In Ivory Coast, rebel soldiers, who have patrolled the north of the divided country, are returning to their barracks, following a current roadmap for peace meant to lead to elections. But the demobilization has created a security vacuum, which is being filled by traditional security forces, including a group that believes it has supernatural powers.
In Korhogo, a town of about 150,000, many people stay in the noisy restaurants until late into the night.
But the relaxed atmosphere can be deceptive. International observers, local authorities and citizens all agree crime has shot up since rebel soldiers returned to their barracks about six weeks ago as part of a peace process calling for the demobilization of forces. Korhogo's deputy mayor Silué Sigata says twenty house break ins were reported in a week, compared to only the occasional report previously.
Zoumana Yeo, one of the rebels, says the absence of rebel soldiers from the streets is the reason for the increased violence.
"They were there for security," he said. "Since they left, there are no more soldiers to look after civilians at night."
Demobilization is the first step of a program, designed to disarm and reintegrate all those who took up arms in Ivory Coast's civil war, which began in 2002. The program applies to the rebel New Forces, who still occupy the north, as well as newly recruited government troops and militias, which fought alongside the government in the west.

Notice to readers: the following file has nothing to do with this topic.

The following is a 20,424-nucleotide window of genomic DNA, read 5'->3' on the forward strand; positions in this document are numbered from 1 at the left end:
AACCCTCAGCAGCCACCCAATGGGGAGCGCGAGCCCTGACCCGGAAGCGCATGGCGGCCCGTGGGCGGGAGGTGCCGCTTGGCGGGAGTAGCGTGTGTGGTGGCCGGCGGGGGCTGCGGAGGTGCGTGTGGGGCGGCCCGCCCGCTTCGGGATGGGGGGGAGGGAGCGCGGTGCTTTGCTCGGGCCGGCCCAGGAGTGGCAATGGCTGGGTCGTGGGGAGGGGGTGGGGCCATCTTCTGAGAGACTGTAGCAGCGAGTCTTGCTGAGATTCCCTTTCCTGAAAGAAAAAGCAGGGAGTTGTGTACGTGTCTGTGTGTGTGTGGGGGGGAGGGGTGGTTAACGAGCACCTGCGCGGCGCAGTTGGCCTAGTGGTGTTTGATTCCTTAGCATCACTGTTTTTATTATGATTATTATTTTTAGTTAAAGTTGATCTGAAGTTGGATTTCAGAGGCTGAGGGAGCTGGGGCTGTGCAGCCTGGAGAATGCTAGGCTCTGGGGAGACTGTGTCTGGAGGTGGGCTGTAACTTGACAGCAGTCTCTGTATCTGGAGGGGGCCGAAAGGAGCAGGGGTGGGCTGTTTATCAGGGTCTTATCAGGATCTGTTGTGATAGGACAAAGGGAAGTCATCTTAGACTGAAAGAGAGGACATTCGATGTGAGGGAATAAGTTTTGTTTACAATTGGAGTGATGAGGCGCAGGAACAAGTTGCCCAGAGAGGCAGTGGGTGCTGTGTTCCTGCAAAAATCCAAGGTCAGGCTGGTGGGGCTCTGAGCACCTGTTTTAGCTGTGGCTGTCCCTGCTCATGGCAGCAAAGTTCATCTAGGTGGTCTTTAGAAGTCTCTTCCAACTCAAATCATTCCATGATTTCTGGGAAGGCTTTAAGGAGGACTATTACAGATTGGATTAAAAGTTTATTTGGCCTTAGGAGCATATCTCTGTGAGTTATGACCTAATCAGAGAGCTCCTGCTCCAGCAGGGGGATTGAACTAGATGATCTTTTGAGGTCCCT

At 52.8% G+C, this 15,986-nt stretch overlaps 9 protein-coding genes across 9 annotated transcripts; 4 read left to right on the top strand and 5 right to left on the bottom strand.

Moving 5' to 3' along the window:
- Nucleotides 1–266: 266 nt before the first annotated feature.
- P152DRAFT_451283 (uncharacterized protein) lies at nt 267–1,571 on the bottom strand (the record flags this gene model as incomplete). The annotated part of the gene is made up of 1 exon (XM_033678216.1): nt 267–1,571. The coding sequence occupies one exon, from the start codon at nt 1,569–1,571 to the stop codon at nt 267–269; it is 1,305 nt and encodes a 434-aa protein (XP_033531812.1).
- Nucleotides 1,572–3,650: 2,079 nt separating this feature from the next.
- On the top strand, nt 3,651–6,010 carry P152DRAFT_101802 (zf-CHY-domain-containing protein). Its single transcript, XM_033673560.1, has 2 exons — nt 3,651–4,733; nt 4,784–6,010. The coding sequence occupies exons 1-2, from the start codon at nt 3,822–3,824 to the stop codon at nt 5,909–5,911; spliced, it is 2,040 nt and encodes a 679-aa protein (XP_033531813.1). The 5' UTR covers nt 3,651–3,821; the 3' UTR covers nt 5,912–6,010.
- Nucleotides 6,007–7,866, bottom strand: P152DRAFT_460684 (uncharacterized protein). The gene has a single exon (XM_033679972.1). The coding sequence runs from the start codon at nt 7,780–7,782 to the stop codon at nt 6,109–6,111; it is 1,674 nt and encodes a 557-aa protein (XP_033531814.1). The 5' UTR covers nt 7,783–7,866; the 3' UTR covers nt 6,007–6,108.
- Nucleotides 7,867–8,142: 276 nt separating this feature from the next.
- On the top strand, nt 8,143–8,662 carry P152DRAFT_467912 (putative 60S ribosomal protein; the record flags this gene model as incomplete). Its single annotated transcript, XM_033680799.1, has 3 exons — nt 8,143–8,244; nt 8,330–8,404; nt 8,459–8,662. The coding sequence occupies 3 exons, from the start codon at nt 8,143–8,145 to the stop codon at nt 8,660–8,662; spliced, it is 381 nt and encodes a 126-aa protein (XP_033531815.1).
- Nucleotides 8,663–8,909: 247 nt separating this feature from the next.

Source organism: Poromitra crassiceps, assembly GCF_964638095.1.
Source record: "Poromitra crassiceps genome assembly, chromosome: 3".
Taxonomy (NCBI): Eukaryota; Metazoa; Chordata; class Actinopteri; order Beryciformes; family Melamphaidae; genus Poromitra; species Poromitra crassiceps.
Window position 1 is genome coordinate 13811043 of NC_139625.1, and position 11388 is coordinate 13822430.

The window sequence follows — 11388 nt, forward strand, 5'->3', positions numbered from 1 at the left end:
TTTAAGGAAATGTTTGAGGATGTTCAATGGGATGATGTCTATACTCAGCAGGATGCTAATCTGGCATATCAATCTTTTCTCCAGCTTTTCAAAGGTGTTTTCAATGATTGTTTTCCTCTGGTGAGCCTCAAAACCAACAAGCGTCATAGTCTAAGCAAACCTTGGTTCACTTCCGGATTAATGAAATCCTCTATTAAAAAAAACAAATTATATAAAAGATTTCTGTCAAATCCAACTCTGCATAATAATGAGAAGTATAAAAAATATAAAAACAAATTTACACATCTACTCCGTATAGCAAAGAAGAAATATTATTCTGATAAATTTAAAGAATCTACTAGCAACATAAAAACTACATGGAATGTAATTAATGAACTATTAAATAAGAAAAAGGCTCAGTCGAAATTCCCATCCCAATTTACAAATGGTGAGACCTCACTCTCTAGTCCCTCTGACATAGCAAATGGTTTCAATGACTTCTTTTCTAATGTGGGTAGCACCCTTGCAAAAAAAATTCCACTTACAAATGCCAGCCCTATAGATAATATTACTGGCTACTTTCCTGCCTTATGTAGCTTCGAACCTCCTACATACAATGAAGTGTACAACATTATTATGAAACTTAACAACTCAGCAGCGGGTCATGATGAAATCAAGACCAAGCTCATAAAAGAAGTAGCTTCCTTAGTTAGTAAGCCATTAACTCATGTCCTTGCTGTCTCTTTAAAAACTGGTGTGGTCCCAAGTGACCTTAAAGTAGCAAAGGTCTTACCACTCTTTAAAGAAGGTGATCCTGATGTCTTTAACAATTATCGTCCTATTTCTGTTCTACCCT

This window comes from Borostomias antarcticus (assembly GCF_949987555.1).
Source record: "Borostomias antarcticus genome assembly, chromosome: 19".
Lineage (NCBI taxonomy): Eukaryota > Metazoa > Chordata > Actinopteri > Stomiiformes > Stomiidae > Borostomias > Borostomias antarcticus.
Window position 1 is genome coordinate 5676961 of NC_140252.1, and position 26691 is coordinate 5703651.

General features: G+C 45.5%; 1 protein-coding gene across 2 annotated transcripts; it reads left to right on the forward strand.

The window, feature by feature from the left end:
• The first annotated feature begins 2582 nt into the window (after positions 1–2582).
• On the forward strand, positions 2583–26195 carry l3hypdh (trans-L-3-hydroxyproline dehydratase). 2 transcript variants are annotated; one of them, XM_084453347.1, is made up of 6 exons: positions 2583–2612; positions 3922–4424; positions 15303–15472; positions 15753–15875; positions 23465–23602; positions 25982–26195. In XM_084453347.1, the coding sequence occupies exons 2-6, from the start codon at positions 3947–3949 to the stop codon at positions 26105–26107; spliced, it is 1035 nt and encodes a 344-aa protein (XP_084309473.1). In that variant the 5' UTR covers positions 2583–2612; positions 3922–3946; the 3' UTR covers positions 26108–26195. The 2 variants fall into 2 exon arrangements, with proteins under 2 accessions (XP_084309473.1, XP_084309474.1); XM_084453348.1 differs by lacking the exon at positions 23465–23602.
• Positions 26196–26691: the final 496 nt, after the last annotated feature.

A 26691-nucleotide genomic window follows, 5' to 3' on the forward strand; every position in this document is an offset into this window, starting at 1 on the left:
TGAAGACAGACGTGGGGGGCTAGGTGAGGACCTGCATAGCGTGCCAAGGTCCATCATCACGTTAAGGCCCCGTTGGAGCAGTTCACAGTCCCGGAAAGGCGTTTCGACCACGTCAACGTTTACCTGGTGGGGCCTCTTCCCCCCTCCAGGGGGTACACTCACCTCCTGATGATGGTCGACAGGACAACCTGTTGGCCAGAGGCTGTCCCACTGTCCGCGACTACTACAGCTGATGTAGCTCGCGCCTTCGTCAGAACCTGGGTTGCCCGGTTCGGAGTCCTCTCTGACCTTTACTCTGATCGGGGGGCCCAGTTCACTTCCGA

In the north, the group that took on security duties is called the Dozos. It is a brotherhood of hand-picked members, who claim to have mystical powers.
It is midnight, and around 50 Dozos are gathered outside their leader's house in Korhogo.
The Dozos have been around for generations. They stopped policing the streets when the New Forces took control of the north four years ago. But when rebel commanders realized crime was becoming a problem again they asked the Dozos to resume their nightly patrols.
None of the Dozos wants to be named for fear of being associated with the rebels.
University of Illinois Professor Tom Bassett tells VOA the Dozos are not a cohesive group and are politically fragmented. Some are attracted to politics, he says, but others are not.
Carrying old muskets and wearing dreaded wigs and camouflage clothing, the Dozos do not want to be very visible.
Their leader says they chase down criminals, but are not violent.
He says, they do not shoot or hit anybody, just arrest people, and hand them over to the rebel authorities. Deputy mayor Sigata says the police does not have the resources to guard the streets itself.
The leader says the Dozos are a spiritual group, and members possess supernatural powers.
He says, the group does not accept just anyone. Members, he says, are selected according to their moral standing.
Professor Bassett says the Dozos are believed to have the power to protect themselves from the force of other animals, when they kill them. This is necessary,
he says, to protect them from death, poor health, or a bad crop, which is what happens to other people when they harm another creature.
The Dozos patrol the streets until dawn and then return to civilian life.
The Dozo leader says, during the day, they are like ordinary citizens, doing their jobs and dressing in civilian clothes. They keep watch only at night.
Ama Coulibaly, who runs a small night stall selling cigarettes and sweets in Korhogo, says he noticed the town is safer now that the Dozos are back.
He says, you could not walk around at night before, and robbers took everything. But since the Dozos have returned, the town is much safer.